One of the ramifications of Covid has been that many people are having to be more careful with money. With this in mind, the Summer Series has adopted a ‘pay what you can’ ticketing model.
Book onto all the sessions you’d like to attend and simply select whatever payment amount you feel comfortable with.
While 2020 was undoubtedly the year of the pandemic, it also heralded a powerful shift in conservations around representation within collections and the need for repatriation and restitution.
Last summer’s global Black Lives Matter demonstrations in particular – and subsequent outpouring of pledges from museums to deliver meaningful change – intensified calls for the heritage sector to reimagine and reinterpret its offer.
Representing the reality (11:00am, 14 July) will welcome Sir Geoff Palmer OBE, chair of the independent steering group assessing how Scotland’s museum collections can more accurately portray the nation’s colonial history, and Hastings Museum & Art Gallery’s Damian Etheraads to share their insights into the processes required to facilitate frank, honest and sensitive storytelling.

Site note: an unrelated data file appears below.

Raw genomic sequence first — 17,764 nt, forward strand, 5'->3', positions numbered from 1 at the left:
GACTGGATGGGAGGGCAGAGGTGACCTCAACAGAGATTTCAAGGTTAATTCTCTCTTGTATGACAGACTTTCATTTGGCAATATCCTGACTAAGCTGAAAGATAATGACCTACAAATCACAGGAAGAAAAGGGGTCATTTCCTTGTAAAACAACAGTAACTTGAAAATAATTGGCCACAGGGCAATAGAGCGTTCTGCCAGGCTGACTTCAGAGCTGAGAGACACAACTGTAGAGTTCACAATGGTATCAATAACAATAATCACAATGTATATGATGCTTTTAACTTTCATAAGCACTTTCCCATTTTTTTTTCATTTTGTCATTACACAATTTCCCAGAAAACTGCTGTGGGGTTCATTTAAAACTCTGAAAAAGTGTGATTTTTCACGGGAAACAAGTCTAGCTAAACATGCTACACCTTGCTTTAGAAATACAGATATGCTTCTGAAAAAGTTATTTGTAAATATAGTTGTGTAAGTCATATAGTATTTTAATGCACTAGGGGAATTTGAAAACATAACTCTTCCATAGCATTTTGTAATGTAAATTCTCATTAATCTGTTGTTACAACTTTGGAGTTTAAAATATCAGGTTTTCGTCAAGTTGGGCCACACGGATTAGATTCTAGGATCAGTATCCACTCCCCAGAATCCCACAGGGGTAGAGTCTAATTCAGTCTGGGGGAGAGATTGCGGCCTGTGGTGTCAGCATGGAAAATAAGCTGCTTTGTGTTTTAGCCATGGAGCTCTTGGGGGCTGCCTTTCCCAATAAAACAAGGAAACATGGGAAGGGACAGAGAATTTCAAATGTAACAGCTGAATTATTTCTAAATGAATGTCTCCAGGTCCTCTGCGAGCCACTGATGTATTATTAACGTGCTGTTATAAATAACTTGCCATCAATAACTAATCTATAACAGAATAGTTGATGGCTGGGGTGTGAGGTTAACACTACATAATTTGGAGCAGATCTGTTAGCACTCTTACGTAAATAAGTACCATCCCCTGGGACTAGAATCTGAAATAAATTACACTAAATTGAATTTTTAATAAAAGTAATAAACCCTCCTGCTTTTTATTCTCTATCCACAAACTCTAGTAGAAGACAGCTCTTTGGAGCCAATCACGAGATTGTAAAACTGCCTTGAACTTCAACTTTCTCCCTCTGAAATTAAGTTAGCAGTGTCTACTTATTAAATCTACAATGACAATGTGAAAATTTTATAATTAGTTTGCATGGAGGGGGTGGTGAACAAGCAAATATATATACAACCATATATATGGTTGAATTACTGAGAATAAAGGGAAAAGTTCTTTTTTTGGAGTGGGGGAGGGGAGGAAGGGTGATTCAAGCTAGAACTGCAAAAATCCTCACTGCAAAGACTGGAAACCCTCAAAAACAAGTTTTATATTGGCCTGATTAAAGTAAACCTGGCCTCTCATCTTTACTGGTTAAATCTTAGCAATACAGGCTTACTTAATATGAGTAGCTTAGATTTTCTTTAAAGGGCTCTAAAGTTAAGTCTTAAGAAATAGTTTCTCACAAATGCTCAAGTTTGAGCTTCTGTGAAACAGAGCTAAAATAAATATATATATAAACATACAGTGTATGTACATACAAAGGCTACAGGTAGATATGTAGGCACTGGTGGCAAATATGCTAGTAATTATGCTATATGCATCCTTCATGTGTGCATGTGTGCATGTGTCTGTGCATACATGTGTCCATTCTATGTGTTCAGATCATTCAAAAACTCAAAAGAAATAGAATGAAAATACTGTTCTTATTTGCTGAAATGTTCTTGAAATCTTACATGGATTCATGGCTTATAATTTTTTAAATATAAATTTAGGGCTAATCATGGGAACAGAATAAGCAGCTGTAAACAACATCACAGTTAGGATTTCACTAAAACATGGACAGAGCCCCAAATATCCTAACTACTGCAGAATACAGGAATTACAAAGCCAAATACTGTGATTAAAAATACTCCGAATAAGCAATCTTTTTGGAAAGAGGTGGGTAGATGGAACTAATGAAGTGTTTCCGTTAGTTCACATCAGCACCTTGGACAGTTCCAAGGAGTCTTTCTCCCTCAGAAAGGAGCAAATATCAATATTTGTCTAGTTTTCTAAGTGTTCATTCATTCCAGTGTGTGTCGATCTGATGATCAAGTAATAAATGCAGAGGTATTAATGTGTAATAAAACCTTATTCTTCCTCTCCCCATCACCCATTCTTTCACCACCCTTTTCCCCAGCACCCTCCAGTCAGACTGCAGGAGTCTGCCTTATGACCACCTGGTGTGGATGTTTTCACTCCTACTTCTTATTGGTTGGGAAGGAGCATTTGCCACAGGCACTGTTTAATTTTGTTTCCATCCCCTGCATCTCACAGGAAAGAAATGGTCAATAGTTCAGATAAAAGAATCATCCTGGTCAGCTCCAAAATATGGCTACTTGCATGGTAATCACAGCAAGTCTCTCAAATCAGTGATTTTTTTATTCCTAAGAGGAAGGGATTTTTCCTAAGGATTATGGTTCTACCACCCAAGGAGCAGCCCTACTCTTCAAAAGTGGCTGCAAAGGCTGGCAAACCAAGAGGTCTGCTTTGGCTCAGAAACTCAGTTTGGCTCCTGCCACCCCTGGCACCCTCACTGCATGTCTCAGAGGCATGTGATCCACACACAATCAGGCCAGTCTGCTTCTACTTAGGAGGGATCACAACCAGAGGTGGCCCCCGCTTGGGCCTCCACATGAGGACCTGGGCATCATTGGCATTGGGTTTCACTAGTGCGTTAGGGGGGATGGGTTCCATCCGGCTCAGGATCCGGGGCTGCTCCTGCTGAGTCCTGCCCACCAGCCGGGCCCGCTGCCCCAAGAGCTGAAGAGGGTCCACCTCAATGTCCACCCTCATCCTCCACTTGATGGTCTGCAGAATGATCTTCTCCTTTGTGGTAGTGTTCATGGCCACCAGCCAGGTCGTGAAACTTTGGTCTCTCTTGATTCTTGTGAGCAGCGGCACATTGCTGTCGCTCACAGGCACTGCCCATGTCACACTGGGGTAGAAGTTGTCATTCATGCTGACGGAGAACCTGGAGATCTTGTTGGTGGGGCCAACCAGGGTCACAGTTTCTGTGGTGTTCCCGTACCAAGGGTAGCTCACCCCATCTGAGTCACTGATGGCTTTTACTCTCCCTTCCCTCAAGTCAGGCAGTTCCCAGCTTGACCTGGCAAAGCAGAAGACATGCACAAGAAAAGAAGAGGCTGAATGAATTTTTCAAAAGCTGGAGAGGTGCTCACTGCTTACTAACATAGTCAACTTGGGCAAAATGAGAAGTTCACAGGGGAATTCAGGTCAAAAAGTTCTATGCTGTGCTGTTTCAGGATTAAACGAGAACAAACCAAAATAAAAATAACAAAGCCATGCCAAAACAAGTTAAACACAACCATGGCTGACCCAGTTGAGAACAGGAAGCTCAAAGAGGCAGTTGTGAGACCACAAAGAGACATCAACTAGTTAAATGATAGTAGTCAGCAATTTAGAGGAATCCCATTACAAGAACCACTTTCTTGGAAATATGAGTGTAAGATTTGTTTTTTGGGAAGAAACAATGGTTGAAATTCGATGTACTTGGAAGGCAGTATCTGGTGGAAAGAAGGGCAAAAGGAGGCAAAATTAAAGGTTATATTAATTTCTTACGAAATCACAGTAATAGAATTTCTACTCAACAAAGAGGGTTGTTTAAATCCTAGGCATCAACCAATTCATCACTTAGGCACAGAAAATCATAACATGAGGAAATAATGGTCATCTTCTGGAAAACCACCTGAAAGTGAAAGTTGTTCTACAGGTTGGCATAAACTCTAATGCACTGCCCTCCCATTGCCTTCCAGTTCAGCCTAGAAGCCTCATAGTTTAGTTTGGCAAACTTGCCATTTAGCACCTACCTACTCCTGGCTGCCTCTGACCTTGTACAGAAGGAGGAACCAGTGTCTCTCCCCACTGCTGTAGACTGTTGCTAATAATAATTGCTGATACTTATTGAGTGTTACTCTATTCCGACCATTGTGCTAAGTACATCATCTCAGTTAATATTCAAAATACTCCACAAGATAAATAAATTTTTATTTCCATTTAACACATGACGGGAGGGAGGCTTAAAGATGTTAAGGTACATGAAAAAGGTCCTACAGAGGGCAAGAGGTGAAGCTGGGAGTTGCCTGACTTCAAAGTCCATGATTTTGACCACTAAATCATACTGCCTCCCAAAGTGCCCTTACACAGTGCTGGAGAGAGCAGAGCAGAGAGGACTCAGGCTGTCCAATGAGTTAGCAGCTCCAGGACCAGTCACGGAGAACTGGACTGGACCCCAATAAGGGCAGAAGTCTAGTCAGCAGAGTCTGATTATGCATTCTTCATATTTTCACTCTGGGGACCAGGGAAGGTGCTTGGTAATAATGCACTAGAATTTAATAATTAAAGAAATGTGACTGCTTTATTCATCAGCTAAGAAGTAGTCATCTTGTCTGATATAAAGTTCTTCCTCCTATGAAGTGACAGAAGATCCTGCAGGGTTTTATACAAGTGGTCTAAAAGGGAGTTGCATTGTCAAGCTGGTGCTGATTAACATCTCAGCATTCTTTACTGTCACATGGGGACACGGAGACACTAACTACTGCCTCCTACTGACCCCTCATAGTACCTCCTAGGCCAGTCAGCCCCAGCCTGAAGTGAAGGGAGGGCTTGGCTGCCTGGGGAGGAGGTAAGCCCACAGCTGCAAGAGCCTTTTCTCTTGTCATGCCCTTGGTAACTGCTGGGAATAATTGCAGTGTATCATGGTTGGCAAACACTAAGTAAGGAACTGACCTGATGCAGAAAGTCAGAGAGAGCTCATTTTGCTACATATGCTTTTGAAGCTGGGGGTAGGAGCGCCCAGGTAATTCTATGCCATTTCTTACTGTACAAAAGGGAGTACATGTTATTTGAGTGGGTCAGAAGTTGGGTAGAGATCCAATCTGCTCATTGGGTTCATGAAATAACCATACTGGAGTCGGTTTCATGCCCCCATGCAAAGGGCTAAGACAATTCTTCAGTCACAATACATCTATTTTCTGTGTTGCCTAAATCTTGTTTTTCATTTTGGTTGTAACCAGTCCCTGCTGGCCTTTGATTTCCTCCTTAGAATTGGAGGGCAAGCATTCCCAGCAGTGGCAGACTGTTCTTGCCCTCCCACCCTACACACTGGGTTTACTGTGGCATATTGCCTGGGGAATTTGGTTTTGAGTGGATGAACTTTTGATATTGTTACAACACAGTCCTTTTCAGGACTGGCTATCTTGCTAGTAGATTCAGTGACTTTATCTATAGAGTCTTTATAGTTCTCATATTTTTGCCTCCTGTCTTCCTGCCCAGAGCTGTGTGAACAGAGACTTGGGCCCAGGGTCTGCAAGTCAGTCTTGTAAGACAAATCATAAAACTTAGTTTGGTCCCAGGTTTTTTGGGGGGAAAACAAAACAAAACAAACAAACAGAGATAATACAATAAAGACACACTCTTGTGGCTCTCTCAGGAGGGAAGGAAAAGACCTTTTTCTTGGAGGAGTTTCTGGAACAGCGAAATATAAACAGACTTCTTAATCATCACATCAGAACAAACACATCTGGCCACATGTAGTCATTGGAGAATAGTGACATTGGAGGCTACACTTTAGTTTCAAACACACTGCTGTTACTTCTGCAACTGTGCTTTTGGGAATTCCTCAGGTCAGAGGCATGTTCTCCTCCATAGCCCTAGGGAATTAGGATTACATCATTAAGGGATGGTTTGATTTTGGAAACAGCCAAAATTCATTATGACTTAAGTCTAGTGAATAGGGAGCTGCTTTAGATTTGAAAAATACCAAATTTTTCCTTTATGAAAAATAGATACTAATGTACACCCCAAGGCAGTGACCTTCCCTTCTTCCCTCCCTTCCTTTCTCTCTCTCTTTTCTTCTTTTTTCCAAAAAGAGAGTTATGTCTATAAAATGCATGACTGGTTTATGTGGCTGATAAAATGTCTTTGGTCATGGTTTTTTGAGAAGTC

Another session devoted to collections will be led by Dan Vo and Rachael Lennon, both of the Queer Heritage and Collections Network. Unlocking LGBTQ+ (9:30am, 15 July) will, as the title suggests, share the Network’s experiences of supporting institutions in better telling the lesser-known LGBTQ+ tales in their vaults.
Rounding of the two-day programme will be Strength in numbers (5:00pm, 15 July). Kirstie Hamilton from Sheffield Museums and Laura Hutchinson of Historic Royal Palaces will be sharing their organisations’ stories of building meaningful partnerships across various sectors – an approach which is becoming increasingly important amid insecurity brought on by the pandemic.
Looking for more information on the Summer Series? Click here.